While painters have the amazing ability to imagine something and create it on paper straight from the imagination, photographers have to find something that actually exists, take their camera to a relatively close proximity and make the image without an obstruction getting in the way.   Photographers have to be physically present with their subject.

The problem is; How can you be physically present with an idea?  Photographers have to find something that represents that idea before they can begin to create anything.  In some ways this can be extremely limiting and frustrating but at the other end of the spectrum it can open the mind to new ways of thinking and interpreting what is real and new ways of representing that reality.  In fact, by defamiliarising an idea using a different means of representation, I believe it creates a more engaging and interesting body of work.

Excerpt from my talk Representations of the Real.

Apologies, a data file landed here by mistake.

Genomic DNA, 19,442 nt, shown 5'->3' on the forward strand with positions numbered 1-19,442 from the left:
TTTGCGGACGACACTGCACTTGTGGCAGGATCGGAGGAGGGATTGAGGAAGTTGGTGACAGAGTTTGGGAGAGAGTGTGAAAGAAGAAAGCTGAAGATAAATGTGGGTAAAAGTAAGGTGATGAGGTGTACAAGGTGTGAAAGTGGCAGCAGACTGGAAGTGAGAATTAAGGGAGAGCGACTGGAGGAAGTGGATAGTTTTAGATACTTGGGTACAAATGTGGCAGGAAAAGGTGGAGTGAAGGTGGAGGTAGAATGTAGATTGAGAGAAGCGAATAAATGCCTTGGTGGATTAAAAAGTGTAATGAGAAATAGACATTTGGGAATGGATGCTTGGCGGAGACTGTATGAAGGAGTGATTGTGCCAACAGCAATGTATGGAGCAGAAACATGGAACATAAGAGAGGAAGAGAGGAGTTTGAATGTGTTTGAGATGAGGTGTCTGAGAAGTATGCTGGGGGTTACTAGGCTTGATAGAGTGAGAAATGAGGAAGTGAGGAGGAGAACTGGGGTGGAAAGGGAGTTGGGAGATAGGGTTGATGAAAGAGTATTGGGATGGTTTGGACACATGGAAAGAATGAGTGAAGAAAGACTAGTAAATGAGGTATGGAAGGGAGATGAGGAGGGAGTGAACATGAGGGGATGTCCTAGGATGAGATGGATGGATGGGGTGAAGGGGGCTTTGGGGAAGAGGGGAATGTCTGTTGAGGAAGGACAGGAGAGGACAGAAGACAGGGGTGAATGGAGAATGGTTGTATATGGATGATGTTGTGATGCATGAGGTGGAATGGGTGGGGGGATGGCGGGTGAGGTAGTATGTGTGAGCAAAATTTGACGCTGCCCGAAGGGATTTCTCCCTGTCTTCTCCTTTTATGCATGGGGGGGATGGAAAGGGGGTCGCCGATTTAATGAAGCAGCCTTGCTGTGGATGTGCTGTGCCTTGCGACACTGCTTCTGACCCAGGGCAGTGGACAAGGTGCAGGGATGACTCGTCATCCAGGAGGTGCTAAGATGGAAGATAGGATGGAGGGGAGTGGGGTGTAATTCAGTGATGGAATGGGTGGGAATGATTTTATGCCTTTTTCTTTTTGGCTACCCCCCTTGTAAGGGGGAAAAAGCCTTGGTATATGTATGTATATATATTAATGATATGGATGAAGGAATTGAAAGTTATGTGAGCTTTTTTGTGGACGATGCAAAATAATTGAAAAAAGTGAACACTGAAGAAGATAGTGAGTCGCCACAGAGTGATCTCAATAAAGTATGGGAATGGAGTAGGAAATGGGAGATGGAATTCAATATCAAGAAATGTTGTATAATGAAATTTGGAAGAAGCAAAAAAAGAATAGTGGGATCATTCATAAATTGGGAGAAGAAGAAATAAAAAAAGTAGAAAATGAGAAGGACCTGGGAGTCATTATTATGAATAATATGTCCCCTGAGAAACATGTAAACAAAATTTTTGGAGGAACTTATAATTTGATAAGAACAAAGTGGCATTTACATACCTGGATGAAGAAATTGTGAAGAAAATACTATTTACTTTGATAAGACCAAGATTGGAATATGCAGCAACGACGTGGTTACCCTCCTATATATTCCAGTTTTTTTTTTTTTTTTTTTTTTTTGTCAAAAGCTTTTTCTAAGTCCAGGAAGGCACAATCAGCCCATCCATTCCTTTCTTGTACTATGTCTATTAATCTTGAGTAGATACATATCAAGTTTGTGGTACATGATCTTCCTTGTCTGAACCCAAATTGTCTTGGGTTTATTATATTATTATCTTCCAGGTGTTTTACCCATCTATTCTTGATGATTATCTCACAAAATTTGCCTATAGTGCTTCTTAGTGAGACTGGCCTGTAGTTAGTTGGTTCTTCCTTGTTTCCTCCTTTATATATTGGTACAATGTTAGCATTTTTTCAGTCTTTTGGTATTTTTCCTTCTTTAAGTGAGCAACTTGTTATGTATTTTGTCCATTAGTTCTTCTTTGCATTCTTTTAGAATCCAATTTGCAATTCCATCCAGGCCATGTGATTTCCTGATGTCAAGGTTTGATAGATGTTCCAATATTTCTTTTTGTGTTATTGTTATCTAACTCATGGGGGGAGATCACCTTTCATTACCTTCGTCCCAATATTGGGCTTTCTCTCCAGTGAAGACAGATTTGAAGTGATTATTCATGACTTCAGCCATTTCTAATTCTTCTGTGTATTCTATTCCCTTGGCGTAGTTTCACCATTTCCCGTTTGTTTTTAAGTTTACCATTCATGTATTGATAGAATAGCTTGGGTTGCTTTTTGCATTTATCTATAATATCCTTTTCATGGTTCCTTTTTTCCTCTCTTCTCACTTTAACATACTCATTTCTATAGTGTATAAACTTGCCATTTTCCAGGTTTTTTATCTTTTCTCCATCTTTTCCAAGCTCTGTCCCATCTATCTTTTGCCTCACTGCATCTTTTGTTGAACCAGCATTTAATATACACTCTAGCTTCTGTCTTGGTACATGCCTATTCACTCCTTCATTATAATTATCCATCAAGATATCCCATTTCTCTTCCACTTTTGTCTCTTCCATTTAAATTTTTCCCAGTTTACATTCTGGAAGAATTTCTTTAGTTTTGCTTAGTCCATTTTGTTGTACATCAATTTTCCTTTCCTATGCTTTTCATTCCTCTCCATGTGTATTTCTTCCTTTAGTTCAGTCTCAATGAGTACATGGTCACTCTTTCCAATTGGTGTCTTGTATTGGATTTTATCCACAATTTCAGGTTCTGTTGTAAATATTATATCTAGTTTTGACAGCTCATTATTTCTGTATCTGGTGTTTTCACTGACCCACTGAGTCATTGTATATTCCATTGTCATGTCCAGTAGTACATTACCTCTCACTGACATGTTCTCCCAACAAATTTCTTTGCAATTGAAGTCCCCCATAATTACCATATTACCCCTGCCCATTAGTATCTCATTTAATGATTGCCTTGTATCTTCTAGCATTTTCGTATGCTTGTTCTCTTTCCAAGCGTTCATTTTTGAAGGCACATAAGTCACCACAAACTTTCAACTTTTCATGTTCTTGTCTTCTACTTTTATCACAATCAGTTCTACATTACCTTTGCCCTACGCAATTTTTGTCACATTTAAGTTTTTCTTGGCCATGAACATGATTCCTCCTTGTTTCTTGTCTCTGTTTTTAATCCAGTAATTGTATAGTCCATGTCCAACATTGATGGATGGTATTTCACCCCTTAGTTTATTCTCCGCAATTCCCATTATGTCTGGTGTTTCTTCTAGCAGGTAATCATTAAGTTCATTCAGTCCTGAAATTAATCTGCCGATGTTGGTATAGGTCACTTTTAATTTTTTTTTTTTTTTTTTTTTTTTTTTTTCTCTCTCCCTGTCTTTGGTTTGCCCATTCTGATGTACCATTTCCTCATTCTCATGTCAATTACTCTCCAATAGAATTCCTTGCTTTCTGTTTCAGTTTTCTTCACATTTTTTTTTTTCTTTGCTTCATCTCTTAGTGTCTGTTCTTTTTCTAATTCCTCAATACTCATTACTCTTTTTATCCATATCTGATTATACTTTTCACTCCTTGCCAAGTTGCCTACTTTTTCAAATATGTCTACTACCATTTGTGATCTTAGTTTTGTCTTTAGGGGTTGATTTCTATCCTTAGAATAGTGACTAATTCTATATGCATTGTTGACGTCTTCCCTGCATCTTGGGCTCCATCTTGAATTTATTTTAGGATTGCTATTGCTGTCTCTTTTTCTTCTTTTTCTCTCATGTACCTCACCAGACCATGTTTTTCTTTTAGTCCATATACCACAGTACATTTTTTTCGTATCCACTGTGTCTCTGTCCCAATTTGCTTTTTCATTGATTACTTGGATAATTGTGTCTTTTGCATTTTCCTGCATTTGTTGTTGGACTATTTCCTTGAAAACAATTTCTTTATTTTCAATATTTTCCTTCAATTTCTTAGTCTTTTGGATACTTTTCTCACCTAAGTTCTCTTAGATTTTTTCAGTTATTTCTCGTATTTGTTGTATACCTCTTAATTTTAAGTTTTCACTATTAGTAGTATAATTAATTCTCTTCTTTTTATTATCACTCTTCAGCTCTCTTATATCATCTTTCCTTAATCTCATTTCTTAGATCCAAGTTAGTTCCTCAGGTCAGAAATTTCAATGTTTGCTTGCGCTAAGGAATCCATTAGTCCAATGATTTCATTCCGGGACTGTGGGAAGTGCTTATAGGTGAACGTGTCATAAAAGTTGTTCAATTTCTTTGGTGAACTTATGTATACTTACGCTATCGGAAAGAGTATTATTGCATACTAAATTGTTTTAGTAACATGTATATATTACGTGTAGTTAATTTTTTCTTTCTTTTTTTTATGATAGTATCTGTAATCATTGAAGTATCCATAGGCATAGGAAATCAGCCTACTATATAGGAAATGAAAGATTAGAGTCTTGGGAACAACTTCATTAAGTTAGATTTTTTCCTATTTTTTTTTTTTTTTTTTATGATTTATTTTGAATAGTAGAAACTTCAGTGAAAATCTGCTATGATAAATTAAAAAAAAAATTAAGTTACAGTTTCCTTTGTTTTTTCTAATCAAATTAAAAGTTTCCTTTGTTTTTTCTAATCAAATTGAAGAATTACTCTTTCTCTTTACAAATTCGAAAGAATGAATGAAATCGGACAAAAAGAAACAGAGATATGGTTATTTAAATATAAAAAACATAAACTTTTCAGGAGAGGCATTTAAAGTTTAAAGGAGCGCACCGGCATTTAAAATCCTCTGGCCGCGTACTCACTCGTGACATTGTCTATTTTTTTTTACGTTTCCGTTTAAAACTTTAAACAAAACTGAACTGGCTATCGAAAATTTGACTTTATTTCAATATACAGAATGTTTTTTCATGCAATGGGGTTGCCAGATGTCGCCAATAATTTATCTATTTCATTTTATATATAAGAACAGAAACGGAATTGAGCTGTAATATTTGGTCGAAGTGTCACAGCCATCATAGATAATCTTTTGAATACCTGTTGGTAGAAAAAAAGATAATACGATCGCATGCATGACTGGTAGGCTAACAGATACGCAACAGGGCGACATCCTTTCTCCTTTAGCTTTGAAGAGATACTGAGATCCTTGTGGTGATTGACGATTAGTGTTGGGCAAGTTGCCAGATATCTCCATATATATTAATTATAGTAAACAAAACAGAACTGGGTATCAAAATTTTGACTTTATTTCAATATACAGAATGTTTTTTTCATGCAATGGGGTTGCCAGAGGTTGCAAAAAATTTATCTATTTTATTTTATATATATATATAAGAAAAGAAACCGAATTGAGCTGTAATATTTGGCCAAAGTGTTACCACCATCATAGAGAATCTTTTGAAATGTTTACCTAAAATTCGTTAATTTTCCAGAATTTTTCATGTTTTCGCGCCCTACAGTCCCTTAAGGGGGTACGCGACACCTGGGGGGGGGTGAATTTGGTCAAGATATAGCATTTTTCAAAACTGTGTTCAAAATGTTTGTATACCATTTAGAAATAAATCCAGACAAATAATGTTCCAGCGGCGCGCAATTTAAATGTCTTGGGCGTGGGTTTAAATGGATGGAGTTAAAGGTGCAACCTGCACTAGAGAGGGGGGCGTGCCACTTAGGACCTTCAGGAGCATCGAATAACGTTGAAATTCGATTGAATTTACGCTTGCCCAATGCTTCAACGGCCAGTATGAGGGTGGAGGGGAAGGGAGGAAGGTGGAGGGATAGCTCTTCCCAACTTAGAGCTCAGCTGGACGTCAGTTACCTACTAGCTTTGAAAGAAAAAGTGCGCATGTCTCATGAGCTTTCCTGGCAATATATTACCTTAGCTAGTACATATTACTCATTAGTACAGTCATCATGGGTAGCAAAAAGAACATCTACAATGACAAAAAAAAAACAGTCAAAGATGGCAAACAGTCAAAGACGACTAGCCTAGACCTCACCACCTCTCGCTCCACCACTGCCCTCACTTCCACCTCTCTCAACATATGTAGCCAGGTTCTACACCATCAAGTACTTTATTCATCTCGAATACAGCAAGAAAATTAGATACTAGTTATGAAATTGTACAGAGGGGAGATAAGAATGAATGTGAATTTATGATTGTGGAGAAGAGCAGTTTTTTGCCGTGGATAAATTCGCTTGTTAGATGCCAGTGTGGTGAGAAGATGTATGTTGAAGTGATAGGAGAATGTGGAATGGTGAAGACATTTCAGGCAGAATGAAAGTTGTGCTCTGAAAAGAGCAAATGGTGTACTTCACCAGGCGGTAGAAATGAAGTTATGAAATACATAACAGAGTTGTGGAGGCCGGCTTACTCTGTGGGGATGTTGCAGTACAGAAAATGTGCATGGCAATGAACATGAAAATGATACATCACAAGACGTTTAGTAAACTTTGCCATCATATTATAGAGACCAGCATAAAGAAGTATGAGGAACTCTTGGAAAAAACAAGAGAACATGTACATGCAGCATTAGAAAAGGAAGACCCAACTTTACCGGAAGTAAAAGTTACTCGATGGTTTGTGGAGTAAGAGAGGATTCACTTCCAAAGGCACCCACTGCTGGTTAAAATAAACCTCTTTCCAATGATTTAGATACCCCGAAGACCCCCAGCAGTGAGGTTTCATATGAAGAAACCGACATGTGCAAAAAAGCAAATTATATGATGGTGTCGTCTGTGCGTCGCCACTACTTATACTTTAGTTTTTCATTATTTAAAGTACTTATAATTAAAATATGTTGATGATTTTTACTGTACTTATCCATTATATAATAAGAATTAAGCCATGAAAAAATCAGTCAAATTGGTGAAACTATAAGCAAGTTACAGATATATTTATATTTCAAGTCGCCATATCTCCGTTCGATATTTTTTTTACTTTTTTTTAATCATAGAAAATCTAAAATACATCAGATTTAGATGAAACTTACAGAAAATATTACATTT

After my talk the students and some members of the public engaged in an interesting question time.  I always find it fascinating to learn how people respond to the work I create and one particular response I have been thinking about with interest since.  These images were my interpretation of what the child may have been dealing with at the time of speaking the words remembered by the father.  I undoubtedly projected my feelings into the scenarios.  An astute comment was made that the fathers in the series look almost motherly in how they are intently concerned, physically present and attentive.  Perhaps more what I would like to think happened and not necessarily what actually did.  I totally agree with this observation and think it was a very valid and accurate point to make.  The notion of what is real is confused once again with my ‘voice’ being so ingrained in how I make pictures.   However, the question of reliability was never supposed to be the case with this series, even though it was based on real life case studies it is not a documentary project.  Nonetheless I was intrigued at how my motherhood came through in a subconscious projection of how I hoped Dads in these complicated circumstances would naturally respond.  The reality may in fact be very different.